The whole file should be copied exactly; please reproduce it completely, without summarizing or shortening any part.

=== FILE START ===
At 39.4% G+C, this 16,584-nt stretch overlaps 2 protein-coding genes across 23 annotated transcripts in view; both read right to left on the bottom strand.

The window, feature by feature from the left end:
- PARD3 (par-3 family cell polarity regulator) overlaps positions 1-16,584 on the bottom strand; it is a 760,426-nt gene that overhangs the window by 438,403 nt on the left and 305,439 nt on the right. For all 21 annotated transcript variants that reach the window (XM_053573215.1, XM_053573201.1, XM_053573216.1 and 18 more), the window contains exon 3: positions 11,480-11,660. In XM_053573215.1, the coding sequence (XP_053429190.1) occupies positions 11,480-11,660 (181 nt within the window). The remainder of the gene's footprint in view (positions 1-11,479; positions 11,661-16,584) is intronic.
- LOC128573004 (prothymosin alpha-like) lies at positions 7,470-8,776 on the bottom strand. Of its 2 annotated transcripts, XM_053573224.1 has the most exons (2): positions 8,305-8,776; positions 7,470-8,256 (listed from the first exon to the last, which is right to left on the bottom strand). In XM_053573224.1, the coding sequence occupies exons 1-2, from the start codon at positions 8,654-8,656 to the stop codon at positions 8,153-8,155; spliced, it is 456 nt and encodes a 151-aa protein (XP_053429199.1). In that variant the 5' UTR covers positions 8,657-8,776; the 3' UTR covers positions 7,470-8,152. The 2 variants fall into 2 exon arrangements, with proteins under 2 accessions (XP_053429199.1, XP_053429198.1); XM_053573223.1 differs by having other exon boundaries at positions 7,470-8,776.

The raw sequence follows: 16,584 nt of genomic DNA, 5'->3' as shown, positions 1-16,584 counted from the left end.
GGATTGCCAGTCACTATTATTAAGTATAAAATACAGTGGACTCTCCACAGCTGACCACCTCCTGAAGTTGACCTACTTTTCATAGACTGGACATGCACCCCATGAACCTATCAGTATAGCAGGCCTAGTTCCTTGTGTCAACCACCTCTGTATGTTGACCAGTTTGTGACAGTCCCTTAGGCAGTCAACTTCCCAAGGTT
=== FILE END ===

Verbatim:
At 39.4% G+C, this 16,584-nt stretch overlaps 2 protein-coding genes across 23 annotated transcripts in view; both read right to left on the bottom strand.

The window, feature by feature from the left end:
- PARD3 (par-3 family cell polarity regulator) overlaps positions 1-16,584 on the bottom strand; it is a 760,426-nt gene that overhangs the window by 438,403 nt on the left and 305,439 nt on the right. For all 21 annotated transcript variants that reach the window (XM_053573215.1, XM_053573201.1, XM_053573216.1 and 18 more), the window contains exon 3: positions 11,480-11,660. In XM_053573215.1, the coding sequence (XP_053429190.1) occupies positions 11,480-11,660 (181 nt within the window). The remainder of the gene's footprint in view (positions 1-11,479; positions 11,661-16,584) is intronic.
- LOC128573004 (prothymosin alpha-like) lies at positions 7,470-8,776 on the bottom strand. Of its 2 annotated transcripts, XM_053573224.1 has the most exons (2): positions 8,305-8,776; positions 7,470-8,256 (listed from the first exon to the last, which is right to left on the bottom strand). In XM_053573224.1, the coding sequence occupies exons 1-2, from the start codon at positions 8,654-8,656 to the stop codon at positions 8,153-8,155; spliced, it is 456 nt and encodes a 151-aa protein (XP_053429199.1). In that variant the 5' UTR covers positions 8,657-8,776; the 3' UTR covers positions 7,470-8,152. The 2 variants fall into 2 exon arrangements, with proteins under 2 accessions (XP_053429199.1, XP_053429198.1); XM_053573223.1 differs by having other exon boundaries at positions 7,470-8,776.

The raw sequence follows: 16,584 nt of genomic DNA, 5'->3' as shown, positions 1-16,584 counted from the left end.
GGATTGCCAGTCACTATTATTAAGTATAAAATACAGTGGACTCTCCACAGCTGACCACCTCCTGAAGTTGACCTACTTTTCATAGACTGGACATGCACCCCATGAACCTATCAGTATAGCAGGCCTAGTTCCTTGTGTCAACCACCTCTGTATGTTGACCAGTTTGTGACAGTCCCTTAGGCAGTCAACTTCCCAAGGTT